“(Now this expression, “He ascended,” what does it mean except that He also had descended into the lower parts of the earth? He who descended is Himself also He who ascended far above all the heavens, so that He might fill all things.)” (Ephesians 4:9–10, NASB95)
Verses 9 and 10 are a parenthetical clarification of exactly Who it is who ascended in verse 8. In verse 7 and throughout this letter Paul makes it clear that he is speaking of Jesus Christ, the Son of God, Who was sent into the world to give the gift salvation to all who believe. In the context of this Paul wrote about Christ ascending and returning to the Father after His resurrection. In these verses he makes it clear his meaning that he is speaking of none other than God the Son who first descended prior to His being able to ascend.
In reading this I was reminded of a children’s action nursery rhyme, “The Grand Old Duke of York,” where the words tell us:
Oh, The grand old Duke of York,
He had ten thousand men;
He marched them up to the top of the hill,
And he marched them down again.
And when they were up, they were up,
And when they were down, they were down,
And when they were only half-way up,
They were neither up nor down.
It is a simple truth, for one to be in one place and then in another one has to travel the direction necessary to get there. In the rhyme the Duke marched the men up to the top of the hill such that when they were up there they were all of the way up. He also marched them down again, and sure enough when they were no longer at the top but had returned to the bottom they were down. For them to get back to the top they must again march up the hill all of the way. Just going part of the distance would not do it.
While there have been some who have tried to read a lot into the possible meaning of Jesus having first descended (possibly to Hades to being dead believers back with Him), any additional understanding of the passage is not included in the text. A simple reading affirms that in order for Jesus to ascend back to heaven He first had to descend to earth, which is what Scripture tells us He did.
In the English Standard Version verse 9 reads, “In saying, “He ascended,” what does it mean but that he had also descended into the lower regions, the earth?”” The adding of a comma between regions (or parts) adds clarification as to where lower is without implying any entrance into an unseen under world or any accompanying action in relation to that entrance.
Elsewhere in Philippians Paul wrote of Jesus, “(5) Have this attitude in yourselves which was also in Christ Jesus, (6) who, although He existed in the form of God, did not regard equality with God a thing to be grasped, (7) but emptied Himself, taking the form of a bond-servant, and being made in the likeness of men. (8) Being found in appearance as a man, He humbled Himself by becoming obedient to the point of death, even death on a cross. (9) For this reason also, God highly exalted Him, and bestowed on Him the name which is above every name, (10) so that at the name of Jesus every knee will bow, of those who are in heaven and on earth and under the earth, (11) and that every tongue will confess that Jesus Christ is Lord, to the glory of God the Father.” (Philippians 2:5–11, NASB95)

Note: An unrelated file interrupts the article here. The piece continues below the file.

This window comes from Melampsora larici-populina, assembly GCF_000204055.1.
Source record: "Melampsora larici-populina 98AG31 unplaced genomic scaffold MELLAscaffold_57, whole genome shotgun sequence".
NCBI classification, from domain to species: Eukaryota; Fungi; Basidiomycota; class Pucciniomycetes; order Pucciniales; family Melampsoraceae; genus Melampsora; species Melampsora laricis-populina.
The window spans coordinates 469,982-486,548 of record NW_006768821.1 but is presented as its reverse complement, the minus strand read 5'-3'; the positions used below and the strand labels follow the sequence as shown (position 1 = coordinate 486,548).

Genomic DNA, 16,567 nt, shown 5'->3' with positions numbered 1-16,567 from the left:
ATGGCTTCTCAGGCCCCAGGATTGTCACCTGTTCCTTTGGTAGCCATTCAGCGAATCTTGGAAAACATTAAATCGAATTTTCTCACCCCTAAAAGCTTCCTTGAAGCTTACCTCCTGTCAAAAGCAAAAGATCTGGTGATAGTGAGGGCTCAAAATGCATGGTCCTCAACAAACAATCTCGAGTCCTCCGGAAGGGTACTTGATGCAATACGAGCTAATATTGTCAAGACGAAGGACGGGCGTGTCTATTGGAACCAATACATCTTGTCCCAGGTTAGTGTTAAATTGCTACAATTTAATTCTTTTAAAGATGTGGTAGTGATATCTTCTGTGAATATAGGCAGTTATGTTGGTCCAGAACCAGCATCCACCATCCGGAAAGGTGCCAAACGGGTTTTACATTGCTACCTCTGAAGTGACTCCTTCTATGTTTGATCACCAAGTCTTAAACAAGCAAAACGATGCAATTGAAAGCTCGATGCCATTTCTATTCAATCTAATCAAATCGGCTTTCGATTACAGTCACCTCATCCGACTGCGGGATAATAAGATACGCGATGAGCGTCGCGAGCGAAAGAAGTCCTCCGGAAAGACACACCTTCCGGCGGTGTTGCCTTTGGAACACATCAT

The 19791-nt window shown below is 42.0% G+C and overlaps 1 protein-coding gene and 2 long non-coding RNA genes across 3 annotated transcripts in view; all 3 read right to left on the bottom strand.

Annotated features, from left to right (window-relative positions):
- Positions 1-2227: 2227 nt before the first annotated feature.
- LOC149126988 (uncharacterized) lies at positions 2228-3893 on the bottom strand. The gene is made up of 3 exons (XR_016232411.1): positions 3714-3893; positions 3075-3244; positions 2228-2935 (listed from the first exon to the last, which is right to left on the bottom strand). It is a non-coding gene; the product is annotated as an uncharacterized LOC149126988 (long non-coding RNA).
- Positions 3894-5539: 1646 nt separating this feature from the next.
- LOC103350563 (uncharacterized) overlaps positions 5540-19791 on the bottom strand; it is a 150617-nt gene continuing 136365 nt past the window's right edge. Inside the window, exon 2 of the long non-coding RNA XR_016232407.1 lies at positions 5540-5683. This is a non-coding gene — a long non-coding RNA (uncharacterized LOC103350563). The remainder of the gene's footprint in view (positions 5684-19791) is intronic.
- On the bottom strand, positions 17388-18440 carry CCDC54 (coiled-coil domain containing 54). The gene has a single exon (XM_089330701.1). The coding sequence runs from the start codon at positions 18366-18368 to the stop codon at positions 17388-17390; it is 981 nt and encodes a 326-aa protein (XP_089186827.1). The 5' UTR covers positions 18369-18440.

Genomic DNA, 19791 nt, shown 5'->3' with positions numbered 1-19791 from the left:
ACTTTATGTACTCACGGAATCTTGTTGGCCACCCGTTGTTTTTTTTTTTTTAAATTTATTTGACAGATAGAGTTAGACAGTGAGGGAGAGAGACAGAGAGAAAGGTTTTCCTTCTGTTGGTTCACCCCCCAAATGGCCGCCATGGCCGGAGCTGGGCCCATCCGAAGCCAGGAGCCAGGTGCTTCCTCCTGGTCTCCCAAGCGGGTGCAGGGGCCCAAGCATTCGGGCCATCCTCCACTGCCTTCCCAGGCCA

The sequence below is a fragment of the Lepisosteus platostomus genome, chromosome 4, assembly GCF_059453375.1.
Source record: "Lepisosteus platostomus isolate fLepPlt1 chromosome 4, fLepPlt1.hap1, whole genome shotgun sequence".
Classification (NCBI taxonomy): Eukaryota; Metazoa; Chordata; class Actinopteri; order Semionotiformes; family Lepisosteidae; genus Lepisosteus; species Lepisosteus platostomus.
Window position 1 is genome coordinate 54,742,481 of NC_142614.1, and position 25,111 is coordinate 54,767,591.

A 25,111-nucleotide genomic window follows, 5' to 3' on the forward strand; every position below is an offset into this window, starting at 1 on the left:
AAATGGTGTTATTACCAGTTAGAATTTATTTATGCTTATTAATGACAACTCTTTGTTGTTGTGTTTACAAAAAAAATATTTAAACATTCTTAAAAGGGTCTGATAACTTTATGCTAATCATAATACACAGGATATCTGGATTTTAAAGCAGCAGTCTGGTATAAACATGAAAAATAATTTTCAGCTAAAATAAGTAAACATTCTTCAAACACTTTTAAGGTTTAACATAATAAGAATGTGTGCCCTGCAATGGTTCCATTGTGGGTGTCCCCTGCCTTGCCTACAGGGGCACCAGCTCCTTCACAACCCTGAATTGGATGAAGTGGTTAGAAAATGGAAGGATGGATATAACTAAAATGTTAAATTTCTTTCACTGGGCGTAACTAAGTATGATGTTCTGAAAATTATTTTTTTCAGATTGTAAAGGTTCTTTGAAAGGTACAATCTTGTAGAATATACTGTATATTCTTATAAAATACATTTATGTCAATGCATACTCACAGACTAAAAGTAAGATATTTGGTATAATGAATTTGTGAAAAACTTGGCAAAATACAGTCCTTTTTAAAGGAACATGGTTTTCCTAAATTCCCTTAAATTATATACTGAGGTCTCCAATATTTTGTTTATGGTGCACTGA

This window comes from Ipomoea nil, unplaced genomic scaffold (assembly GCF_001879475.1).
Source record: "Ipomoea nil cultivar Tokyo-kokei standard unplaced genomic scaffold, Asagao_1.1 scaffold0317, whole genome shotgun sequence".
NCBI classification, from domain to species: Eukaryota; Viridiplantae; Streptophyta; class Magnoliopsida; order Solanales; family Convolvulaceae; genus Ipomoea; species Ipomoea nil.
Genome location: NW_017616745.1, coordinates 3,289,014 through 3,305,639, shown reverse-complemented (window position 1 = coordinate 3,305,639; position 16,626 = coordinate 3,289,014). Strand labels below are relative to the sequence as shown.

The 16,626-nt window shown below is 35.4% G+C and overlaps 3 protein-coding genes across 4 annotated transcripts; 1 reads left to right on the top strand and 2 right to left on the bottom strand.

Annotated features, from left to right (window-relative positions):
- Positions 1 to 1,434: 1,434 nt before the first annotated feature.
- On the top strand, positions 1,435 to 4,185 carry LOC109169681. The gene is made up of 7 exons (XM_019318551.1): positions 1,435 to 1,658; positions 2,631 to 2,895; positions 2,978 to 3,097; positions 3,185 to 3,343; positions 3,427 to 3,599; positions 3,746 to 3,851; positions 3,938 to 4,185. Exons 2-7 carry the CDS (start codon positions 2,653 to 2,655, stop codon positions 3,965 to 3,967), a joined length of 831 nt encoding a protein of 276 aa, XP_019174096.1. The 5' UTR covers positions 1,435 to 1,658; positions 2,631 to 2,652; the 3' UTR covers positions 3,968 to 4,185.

Jesus is and always has been the pre-existent eternal God, One with the Father and the Spirit. At a point in time He humbly emptied Himself to take on the form of man being born as a baby here on earth. In order to do this, we see that He descended from heaven to earth. Then a short thirty-three years later He laid down His life and then He took it back up again through His death, burial, and resurrection. Some would point to this passage specifically pointing to what happened during His death which is not spoken of in this passage. But the greater picture and the co-testimony of Scripture is that on the third day He rose from the dead to appear to His disciples and hundreds of others (1 Corinthians 15) over a period of 40 days (Acts 1:3) prior to Him ascending before Hs disciples’ eyes (Acts 1:9).
In simple terms He came, He conquered, and He returned with the purpose for which He came being fully accomplished. This is the testimony of Scripture. Paul tells us that Jesus is one and the same person Who did this.
I’ve been returning to John chapter 9 in my Sunday message preparation, and in verses 8-12 the neighbors of the blind man who was healed denied that this man who could now see was the same person because what happened was so far beyond anything that they could ever imagine. For man, this is a very reasonable assumption. These things are not things that man can do. But for our infinite all-powerful God there is no limit to His ability. What happened is the truth. The Son of God left heaven for a season to become man in order to give up His own life in payment for our sins. But these sins could not destroy Him. As God He also has the power to take it back up again, which is what He did, and in so doing He gave life to all who believe. When He had accomplished His resurrection and stayed around long enough to prove it real, He then returned to the right hand of the Father where He continues to intercede on our behalf awaiting the time that we join Him in His presence.
And as we will see in the verses that follow, His leaving did not leave us void of His presence or His help. Not only did He give us the Spirit of God to indwell, empower, and enable us, He also gave us one another to build up and encourage each other until we all reach the maturity that He intends.
Jesus is the One who did this. That’s the testimony of His Word.